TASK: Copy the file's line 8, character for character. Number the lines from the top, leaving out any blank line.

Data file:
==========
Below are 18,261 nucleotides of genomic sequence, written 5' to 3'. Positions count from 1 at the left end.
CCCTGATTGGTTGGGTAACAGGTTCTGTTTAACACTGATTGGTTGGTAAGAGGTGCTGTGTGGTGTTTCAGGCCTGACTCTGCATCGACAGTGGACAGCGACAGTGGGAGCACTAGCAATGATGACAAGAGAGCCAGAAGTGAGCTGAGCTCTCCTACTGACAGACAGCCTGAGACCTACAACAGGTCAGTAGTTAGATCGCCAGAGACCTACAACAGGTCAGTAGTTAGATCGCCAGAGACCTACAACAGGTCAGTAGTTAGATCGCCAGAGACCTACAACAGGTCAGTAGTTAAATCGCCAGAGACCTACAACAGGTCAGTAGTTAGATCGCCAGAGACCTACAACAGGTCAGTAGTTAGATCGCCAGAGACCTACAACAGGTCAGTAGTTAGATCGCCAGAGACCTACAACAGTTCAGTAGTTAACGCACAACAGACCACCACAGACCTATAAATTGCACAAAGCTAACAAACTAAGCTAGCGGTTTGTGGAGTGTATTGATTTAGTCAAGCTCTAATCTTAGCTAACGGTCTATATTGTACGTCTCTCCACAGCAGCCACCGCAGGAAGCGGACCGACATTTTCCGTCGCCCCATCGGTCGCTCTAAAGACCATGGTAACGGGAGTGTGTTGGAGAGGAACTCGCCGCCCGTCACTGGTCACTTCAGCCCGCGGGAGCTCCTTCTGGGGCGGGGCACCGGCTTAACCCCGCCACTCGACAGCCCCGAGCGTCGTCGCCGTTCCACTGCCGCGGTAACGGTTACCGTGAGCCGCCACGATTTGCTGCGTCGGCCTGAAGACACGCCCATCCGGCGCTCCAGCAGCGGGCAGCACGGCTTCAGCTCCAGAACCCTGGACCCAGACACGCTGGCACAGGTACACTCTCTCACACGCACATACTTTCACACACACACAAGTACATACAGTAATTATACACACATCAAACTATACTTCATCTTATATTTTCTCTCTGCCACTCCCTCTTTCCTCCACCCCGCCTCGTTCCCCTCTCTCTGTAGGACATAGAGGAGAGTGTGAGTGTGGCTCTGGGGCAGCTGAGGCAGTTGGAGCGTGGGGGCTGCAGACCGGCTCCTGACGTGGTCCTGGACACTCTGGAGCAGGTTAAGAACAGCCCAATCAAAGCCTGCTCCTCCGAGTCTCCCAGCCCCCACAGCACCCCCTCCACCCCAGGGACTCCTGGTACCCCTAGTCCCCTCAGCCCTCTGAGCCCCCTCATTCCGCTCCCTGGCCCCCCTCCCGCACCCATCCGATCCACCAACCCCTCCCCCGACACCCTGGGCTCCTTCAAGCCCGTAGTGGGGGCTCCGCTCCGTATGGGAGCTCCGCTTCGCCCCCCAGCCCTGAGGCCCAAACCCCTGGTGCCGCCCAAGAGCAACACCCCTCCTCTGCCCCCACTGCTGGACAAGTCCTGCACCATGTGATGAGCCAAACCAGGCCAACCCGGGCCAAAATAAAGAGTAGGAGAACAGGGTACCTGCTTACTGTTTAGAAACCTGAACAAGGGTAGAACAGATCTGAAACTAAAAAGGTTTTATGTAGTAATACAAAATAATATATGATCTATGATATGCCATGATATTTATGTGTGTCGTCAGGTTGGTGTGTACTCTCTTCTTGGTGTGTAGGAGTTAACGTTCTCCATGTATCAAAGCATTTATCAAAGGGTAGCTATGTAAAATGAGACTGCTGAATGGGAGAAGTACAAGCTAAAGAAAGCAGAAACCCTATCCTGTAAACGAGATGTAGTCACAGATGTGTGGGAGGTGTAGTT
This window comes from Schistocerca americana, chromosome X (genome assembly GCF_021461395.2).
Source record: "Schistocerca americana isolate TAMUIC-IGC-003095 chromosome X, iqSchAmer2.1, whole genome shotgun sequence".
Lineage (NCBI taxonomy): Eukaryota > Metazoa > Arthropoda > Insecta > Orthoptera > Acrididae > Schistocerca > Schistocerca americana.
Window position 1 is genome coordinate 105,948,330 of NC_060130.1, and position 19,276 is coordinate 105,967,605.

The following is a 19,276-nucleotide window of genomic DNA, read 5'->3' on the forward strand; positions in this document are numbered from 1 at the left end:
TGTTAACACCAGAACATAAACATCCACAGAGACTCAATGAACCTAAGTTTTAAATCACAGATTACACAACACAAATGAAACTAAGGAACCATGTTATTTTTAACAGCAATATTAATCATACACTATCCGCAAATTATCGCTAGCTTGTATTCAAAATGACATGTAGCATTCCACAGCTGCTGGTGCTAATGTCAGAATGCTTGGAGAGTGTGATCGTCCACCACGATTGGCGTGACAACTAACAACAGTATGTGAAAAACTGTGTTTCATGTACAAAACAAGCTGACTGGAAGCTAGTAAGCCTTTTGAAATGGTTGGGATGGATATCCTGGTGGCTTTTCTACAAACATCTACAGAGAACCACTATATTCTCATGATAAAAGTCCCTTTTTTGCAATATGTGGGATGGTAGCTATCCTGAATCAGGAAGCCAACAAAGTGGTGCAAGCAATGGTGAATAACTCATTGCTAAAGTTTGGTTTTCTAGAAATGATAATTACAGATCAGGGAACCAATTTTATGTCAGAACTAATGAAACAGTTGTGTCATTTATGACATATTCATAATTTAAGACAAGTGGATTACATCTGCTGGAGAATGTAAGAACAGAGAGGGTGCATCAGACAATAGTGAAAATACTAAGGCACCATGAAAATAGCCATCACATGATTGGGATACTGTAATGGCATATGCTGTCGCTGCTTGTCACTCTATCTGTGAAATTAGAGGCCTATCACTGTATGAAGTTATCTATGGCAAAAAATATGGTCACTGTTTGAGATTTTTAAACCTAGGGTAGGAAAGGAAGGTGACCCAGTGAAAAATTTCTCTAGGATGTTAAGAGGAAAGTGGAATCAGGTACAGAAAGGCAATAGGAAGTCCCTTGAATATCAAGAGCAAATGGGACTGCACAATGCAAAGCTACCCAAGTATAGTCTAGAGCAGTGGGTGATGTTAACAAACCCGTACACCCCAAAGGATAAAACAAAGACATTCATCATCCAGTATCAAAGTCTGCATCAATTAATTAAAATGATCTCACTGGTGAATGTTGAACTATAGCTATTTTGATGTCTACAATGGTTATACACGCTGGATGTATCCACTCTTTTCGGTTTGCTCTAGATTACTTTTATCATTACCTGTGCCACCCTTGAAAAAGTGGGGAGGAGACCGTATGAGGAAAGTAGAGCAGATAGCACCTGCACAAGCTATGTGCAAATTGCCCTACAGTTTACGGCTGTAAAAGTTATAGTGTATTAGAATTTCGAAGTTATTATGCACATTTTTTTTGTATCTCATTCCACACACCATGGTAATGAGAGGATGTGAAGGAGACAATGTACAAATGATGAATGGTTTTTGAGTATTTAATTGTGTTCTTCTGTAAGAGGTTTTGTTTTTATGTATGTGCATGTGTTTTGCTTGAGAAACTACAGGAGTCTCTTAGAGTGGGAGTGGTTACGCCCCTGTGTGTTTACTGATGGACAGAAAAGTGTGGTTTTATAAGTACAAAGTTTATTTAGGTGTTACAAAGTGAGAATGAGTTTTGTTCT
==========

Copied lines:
TGTTAACACCAGAACATAAACATCCACAGAGACTCAATGAACCTAAGTTTTAAATCACAGATTACACAACACAAATGAAACTAAGGAACCATGTTATTTTTAACAGCAATATTAATCATACACTATCCGCAAATTATCGCTAGCTTGTATTCAAAATGACATGTAGCATTCCACAGCTGCTGGTGCTAATGTCAGAATGCTTGGAGAGTGTGATCGTCCACCACGATTGGCGTGACAACTAACAACAGTATGTGAAAAACTGTGTTTCATGTACAAAACAAGCTGACTGGAAGCTAGTAAGCCTTTTGAAATGGTTGGGATGGATATCCTGGTGGCTTTTCTACAAACATCTACAGAGAACCACTATATTCTCATGATAAAAGTCCCTTTTTTGCAATATGTGGGATGGTAGCTATCCTGAATCAGGAAGCCAACAAAGTGGTGCAAGCAATGGTGAATAACTCATTGCTAAAGTTTGGTTTTCTAGAAATGATAATTACAGATCAGGGAACCAATTTTATGTCAGAACTAATGAAACAGTTGTGTCATTTATGACATATTCATAATTTAAGACAAGTGGATTACATCTGCTGGAGAATGTAAGAACAGAGAGGGTGCATCAGACAATAGTGAAAATACTAAGGCACCATGAAAATAGCCATCACATGATTGGGATACTGTAATGGCATATGCTGTCGCTGCTTGTCACTCTATCTGTGAAATTAGAGGCCTATCACTGTATGAAGTTATCTATGGCAAAAAATATGGTCACTGTTTGAGATTTTTAAACCTAGGGTAGGAAAGGAAGGTGACCCAGTGAAAAATTTCTCTAGGATGTTAAGAGGAAAGTGGAATCAGGTACAGAAAGGCAATAGGAAGTCCCTTGAATATCAAGAGCAAATGGGACTGCACAATGCAAAGCTACCCAAGTATAGTCTAGAGCAGTGGGTGATGTTAACAAACCCGTACACCCCAAAGGATAAAACAAAGACATTCATCATCCAGTATCAAAGTCTGCATCAATTAATTAAAATGATCTCACTGGTGAATGTTGAACTATAGCTATTTTGATGTCTACAATGGTTATACACGCTGGATGTATCCACTCTTTTCGGTTTGCTCTAGATTACTTTTATCATTACCTGTGCCACCCTTGAAAAAGTGGGGAGGAGACCGTATGAGGAAAGTAGAGCAGATAGCACCTGCACAAGCTATGTGCAAATTGCCCTACAGTTTACGGCTGTAAAAGTTATAGTGTATTAGAATTTCGAAGTTATTATGCACATTTTTTTTGTATCTCATTCCACACACCATGGTAATGAGAGGATGTGAAGGAGACAATGTACAAATGATGAATGGTTTTTGAGTATTTAATTGTGTTCTTCTGTAAGAGGTTTTGTTTTTATGTATGTGCATGTGTTTTGCTTGAGAAACTACAGGAGTCTCTTAGAGTGGGAGTGGTTACGCCCCTGTGTGTTTACTGATGGACAGAAAAGTGTGGTTTTATAAGTACAAAGTTTATTTAGGTGTTACAAAGTGAGAATGAGTTTTGTTCT